Even with the latest cuts to Feed-in Tariffs (FiTs) support, a well-designed hydro project should still deliver a payback of about seven to eight years, says Elgan Roberts of Carter Jonas.
“Hydro is certainly not a straightforward technology and every scheme has to be individually designed, but there is still good potential on the right sites,” he says.
The technology is not limited to upland areas. Potential power output and viability of any scheme is a function of two key factors, namely height (head of water) and flow rate (cubic metres per second). Varying combinations of these can deliver worthwhile returns.
Hydro power – project tips
- Long project life, but project planning can take longer than other technologies
- Licensing can be challenging
- Planning permission often smoother than for other renewable projects
- Plan for easy maintenance
- Consider flood risk
“In the case of a small, narrow stream, you might need a head of at least 20-30m to make the project work, whereas a wider river with higher flow might only need a drop of 2-3m. In any situation, the key is to have a consistent flow all year.”
River flow can be estimated as part of an initial desktop feasibility assessment, but it may be worth checking estimates with on-site measurements throughout the year, adds Keith Tibbitts of hydro and wind company Renewables First.
Most systems should last 30-50 years, so spending more time planning projects carefully pays dividends, he says.
Grid connection and land ownership can be two of the biggest limiting factors. A nearby three-phase supply and spare grid capacity is needed for most projects, but is not necessarily a deal-breaker, as split-phase electric may be suitable for smaller projects (c 15kW), says Mr Tibbitts.
Where a watercourse forms the boundary between two farms, formal permission from the neighbour will be needed, Mr Roberts adds.
Project costs are roughly split equally between civil costs, fixed costs and equipment, although exact figures vary much more than other technologies. Experience from hydro projects that Carter Jonas has been involved with suggests most come in at about £2,500-5,000/kW of installed capacity.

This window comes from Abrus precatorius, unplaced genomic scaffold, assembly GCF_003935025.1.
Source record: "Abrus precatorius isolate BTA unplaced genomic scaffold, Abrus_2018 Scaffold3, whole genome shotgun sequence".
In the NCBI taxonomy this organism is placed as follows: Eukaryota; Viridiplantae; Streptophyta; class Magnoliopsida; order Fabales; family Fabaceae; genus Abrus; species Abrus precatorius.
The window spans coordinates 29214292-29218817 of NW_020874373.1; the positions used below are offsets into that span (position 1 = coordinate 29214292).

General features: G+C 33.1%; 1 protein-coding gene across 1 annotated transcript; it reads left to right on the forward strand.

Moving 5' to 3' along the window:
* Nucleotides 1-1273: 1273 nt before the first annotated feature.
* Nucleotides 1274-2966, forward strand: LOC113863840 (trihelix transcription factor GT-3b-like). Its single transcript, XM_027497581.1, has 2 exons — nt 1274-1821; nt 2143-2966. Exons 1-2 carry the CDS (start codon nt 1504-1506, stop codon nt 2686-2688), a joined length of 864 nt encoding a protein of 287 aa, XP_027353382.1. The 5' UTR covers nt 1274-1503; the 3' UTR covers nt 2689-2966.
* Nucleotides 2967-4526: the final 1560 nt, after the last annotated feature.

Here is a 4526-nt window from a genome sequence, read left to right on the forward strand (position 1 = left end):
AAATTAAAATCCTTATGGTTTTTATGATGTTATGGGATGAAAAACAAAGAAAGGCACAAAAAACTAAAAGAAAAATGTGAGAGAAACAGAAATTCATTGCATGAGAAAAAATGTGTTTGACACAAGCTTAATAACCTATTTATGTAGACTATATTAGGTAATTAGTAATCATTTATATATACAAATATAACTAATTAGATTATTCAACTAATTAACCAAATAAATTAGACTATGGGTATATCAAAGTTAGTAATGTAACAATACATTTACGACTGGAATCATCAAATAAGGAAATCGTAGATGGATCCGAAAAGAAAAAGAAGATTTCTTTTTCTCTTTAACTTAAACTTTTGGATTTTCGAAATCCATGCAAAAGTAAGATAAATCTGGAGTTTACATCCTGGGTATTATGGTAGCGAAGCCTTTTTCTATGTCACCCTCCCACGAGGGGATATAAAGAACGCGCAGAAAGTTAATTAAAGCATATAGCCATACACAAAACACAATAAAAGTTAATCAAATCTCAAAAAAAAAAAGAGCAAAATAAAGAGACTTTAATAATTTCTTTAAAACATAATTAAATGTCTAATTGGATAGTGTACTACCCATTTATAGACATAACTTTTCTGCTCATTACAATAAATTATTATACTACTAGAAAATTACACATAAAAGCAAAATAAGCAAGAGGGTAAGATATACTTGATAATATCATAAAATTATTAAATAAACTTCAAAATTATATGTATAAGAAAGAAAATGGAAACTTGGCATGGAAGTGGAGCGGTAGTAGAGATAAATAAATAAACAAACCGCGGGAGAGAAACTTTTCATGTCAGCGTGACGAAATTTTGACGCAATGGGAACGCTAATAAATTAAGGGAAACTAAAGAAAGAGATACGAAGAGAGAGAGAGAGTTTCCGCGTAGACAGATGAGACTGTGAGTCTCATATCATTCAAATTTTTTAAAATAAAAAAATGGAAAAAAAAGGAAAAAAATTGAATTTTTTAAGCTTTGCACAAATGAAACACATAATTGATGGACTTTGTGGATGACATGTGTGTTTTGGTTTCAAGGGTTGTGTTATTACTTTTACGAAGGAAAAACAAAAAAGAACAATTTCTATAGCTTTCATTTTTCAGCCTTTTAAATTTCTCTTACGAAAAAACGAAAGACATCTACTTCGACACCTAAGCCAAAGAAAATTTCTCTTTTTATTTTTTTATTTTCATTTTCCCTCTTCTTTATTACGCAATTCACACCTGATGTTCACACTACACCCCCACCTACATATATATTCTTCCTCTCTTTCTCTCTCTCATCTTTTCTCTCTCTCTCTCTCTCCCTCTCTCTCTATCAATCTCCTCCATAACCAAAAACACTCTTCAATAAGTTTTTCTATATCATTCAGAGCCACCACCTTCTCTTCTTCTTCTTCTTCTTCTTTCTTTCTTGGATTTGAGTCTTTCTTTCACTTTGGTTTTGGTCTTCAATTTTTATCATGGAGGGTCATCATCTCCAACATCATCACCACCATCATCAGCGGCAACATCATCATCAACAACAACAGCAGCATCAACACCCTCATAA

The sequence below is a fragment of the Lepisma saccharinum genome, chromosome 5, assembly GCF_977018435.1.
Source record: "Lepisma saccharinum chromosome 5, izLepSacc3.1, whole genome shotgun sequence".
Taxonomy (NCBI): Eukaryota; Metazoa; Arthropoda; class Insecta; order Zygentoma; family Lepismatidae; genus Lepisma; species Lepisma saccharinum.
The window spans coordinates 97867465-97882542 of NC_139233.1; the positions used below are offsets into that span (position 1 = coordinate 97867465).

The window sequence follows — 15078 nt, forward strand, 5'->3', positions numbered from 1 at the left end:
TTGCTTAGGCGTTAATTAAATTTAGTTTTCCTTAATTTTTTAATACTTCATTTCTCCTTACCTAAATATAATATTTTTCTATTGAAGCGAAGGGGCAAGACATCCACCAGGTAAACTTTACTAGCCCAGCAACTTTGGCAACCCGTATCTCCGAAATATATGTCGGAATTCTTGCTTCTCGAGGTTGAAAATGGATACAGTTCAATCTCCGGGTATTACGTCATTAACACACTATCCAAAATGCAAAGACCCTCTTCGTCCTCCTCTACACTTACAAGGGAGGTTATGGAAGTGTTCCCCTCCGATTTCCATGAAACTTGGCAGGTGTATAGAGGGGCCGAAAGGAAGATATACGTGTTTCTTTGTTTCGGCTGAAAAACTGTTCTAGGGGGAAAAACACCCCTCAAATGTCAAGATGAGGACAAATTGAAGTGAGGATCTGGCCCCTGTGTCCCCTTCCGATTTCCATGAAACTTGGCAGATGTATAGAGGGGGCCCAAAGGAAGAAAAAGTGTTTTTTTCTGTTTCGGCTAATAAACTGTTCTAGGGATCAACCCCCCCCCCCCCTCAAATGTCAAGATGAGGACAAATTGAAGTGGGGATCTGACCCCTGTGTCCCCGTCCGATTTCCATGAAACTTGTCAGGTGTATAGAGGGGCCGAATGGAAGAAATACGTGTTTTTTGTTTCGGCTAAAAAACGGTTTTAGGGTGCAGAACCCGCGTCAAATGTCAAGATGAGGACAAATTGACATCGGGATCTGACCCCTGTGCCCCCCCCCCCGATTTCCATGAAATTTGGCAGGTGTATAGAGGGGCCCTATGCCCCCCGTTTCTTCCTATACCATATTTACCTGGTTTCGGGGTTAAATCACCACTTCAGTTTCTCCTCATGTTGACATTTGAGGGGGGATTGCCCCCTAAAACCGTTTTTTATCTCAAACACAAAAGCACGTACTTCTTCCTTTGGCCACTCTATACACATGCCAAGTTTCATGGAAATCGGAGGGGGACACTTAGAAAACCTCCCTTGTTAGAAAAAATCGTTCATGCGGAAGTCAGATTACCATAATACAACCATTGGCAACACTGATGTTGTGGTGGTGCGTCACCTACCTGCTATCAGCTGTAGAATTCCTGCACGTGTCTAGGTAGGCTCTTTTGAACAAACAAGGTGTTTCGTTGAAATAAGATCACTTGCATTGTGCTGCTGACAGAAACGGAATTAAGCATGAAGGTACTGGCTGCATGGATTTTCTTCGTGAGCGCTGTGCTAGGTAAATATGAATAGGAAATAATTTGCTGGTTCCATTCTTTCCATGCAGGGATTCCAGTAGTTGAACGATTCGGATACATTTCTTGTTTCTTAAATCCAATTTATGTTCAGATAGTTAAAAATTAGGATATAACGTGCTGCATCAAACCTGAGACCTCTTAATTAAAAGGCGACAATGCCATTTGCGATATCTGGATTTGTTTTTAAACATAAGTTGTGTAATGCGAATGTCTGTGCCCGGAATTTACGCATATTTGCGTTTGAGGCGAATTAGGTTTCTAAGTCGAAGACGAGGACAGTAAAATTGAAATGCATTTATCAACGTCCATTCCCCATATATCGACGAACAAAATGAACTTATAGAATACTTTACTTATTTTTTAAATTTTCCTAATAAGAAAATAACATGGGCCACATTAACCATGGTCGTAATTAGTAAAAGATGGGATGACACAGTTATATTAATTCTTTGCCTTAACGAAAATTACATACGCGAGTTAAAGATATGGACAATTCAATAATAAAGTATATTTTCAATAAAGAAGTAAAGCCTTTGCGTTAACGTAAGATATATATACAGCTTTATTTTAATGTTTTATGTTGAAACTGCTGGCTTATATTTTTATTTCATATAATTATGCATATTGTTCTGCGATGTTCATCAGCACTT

“Low-head and smaller (c 10kW) schemes tend to be towards the higher end of that range, while larger (c 100kW) projects tend to be nearer the lower end per kW.”
Licencing and planning
Once a site has been identified, licencing is the biggest hurdle for hydro developers. An Environment Agency abstraction licence (or Scottish equivalent) is required to ensure there are no adverse effects on the river downstream and this will limit how much water can be used.
“It’s worth checking whether there are any other abstraction licences along the river, as that may limit whether another licence can be granted,” says Mr Roberts.
An environmental audit also needs to be completed to examine the potential effect on a number of areas – for example, fish, water quality, biodiversity, flood risk and navigation.
“Wherever possible, the EA is trying to remove barriers to the upstream migration of fish, so it’s almost standard practice now to incorporate a fish pass into any scheme, unless you can prove there are no fish in the watercourse,” says Mr Tibbitts.
Licencing and relevant site surveys mean projects normally take much longer to get commissioned than more straightforward technologies such as solar or biomass. “Typically you might be looking at one to two years to get everything in place before construction can begin, so factor this in when looking at potential future FiTs cuts,” Mr Roberts says. “But once you get consent and pre-accreditation, you do have up to two years to build the scheme, whatever size it is.”
Local authority planning permission will also be required, but in many cases this may be more straightforward than for a wind turbine, says Mr Tibbitts. “Once installed, hydro schemes are relatively unobtrusive and very quiet. One of the biggest planning challenges is often the environmental effect of any channels or pipes that need to be laid.”
Hydro projects will be designed around the specific site characteristics and turbine types will vary accordingly.
For any system, Mr Tibbitts says it is worth paying particular attention to the intake screen that prevents fish or debris from entering the turbine, which must be kept clear to maximise flow. “It’s worth considering an automated screen cleaning system, otherwise you could end up spending a lot of time checking and cleaning it yourself.”
Flooding is a potential risk, so sites should be designed to ensure generators and electrical equipment are above the flood level and bypass channels may be needed to divert flood water, he says.
Thought should also be given to the timing of any construction work, as this is often restricted to summer months for weather-related or ecological reasons.
Hydro schemes are not limited to upland areas, but consistent flow is key.Learn more about green energy opportunities by visiting the renewables zone at the Livestock Event. This year’s event will take place on 2 and 3 of July at the NEC in Birmingham. Visit our Farmers Weekly Livestock Event page or the event page or call 0845 458 2711